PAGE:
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CultureMap Exclusive: Excerpt from Amanda Eyre Ward's latest novel, Close Your Eyes

CultureMap Exclusive: Excerpt from Amanda Eyre Ward's latest novel, Close Your Eyes

Austin_photo_Set: Literature_Sam_Amanda Eyre Ward_promo photo
Austin_photo: Literature_Sam_Amanda Eyre Ward_Close Your Eyes cover

In 1999, aspiring writer Amanda Eyre Ward got her big break: third place in the Austin Chronicle’s annual short story contest. Her debut novel, Sleep Toward Heaven, was published shortly after and, along with novels How to Be Lost and Forgive Me, the author has continued to earn landslides of well-deserved accolades. In 2009, she released her first collection of short works, Love Stories in This Town, and this week, Ward returns to the literary landscape with new novel Close Your Eyes, a haunting portrait of two siblings trying to uncover the truth behind a shocking event that, twelve years earlier, caused the death of their mother and imprisonment of their father. The novel was inspired by similar events that occurred in Ward’s native New York, an eerie double-slaying that took years to solve.

This Friday, July 29th at BookPeople, Amanda celebrates the release of  Close Your Eyes with a reading and reception. She’ll also announce the winner of Austin’s Young Literary Light contest, a local student whose work will be featured at the event.

In this excerpt from Close Your Eyes, we follow realtor Lauren as she gives finicky Northerners Bunny and Benny Hendrix a tour of Austin.


I met the Hendrixes outside the main terminal at the airport. A tanned couple wearing bright fleece vests, they were moving from New England to Texas, Betty Hendrix had said in her emails. They were looking forward to warm weather!!! I’d polished off a grande latte and was still so tired I felt stoned.

“Whew!” cried Betty Hendrix as I held open the passenger door of the Neon for her. She had short brown hair and a ruddy complexion, as if she spent time outdoors, cross-country skiing or chopping wood. “It is sweltering!” she said gaily. “Nothing like Boston.” She spat out Boston as if saying poison.

“Can I help you with your bags?” I asked. I felt a headache beginning to bloom.

“Oh, Benny’s got them,” she said, dismissing her husband, a distinguished-looking man who had thick reddish hair, with a swipe of her hand. Amid the gaseous fumes from passing buses and idling cars, I could smell her fruity lotion.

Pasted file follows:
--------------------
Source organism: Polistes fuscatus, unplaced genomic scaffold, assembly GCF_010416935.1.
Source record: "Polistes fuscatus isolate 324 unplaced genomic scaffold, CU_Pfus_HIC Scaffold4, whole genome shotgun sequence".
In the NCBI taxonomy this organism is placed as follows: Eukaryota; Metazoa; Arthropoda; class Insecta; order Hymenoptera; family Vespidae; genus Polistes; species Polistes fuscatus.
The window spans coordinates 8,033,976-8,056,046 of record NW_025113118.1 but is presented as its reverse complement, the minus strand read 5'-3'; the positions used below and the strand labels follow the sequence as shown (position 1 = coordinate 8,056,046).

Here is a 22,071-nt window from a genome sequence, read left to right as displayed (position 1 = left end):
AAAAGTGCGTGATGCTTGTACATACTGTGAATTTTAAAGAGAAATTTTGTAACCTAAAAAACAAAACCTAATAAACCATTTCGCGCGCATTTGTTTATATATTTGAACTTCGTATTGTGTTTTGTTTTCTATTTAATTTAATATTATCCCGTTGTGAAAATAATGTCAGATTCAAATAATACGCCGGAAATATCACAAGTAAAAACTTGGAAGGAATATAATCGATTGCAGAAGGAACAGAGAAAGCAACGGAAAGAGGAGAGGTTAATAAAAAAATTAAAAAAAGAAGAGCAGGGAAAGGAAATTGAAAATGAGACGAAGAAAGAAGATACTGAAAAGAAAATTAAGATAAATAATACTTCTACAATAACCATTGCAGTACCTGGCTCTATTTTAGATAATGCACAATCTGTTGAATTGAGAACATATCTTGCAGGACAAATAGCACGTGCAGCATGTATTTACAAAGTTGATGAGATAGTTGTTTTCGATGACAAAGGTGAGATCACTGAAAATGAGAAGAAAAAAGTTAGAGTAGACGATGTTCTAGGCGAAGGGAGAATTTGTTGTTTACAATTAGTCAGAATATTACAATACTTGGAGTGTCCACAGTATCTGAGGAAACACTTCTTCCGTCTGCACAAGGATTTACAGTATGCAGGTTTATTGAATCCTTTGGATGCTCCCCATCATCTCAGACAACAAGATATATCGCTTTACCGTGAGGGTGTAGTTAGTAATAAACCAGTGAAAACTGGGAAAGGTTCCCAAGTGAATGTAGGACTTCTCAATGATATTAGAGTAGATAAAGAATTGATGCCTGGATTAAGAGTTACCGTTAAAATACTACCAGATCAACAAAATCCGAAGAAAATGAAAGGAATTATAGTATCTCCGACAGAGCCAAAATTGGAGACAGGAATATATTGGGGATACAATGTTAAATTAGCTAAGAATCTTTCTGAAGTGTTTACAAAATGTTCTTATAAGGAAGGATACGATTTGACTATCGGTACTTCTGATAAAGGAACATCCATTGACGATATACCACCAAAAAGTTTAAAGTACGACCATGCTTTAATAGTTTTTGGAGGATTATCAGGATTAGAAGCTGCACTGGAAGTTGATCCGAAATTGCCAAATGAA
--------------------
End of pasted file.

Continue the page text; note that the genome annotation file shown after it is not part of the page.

Benjamin Hendrix slammed the trunk shut and joined us, holding out a pink hand. “Hello, hello,” he said. “You must be Lauren.” He smiled kindly, and I wondered if he had children, and if they knew how lucky they were.

“I am,” I said. “Nice to meet you, Mr. and Mrs. Hendrix.”

“Ben, please. Ben and Betty.”

“Okay, then,” I said. “Please, climb in. Let’s go find you two a house.”

“Let’s do,” said Betty. She slid into the backseat, and surpris­ing me, Ben settled himself into the front passenger seat. We pulled out of the airport and promptly got embroiled in traffic on 71. “Feels just like home,” said Betty drily.

“Now, come on, dear,” said Ben, gesturing to a topless club along the highway. “We don’t have anything called the Landing Strip near Logan.”

“Hmph,” said Betty.

From my attaché case, I took the stack of stapled papers I had spent the previous afternoon preparing. “Take a look,” I said. “I’ve selected some wonderful homes for you to preview. I think you’ll be pleased.” In fact, the Hendrixes’ price range was well below the cost of fulfilling Betty’s dream of acquiring “a big Victorian-style home with at least an acre of land, four or five bedrooms, and a few fireplaces, but in the city, no gated com ­munities, please.” For a half million, the Hendrixes were either going to be well into the ’burbs or giving up the land and the fireplaces; and they wouldn’t be getting four bedrooms unless they went for the utility-closet-as-bedroom, which I doubted they would.

Ben slipped his glasses down his nose and peered at my print­outs, frowning. “Where are these places?” he asked. “Steiner Ranch? Circle C? Are these the suburbs?”

“Not officially,” I said. 

“I’m confused,” said Ben. “I thought we were looking at con­dos. I want a downtown feel, an urban lifestyle.” 

“I told her close in,” said Betty. “I told her, Benny. Oh, look at this one! Three fireplaces!”

Ben took the printout and squinted. “Where the hell is Round Rock?” he said.

“It’s close,” I murmured,“to many things.”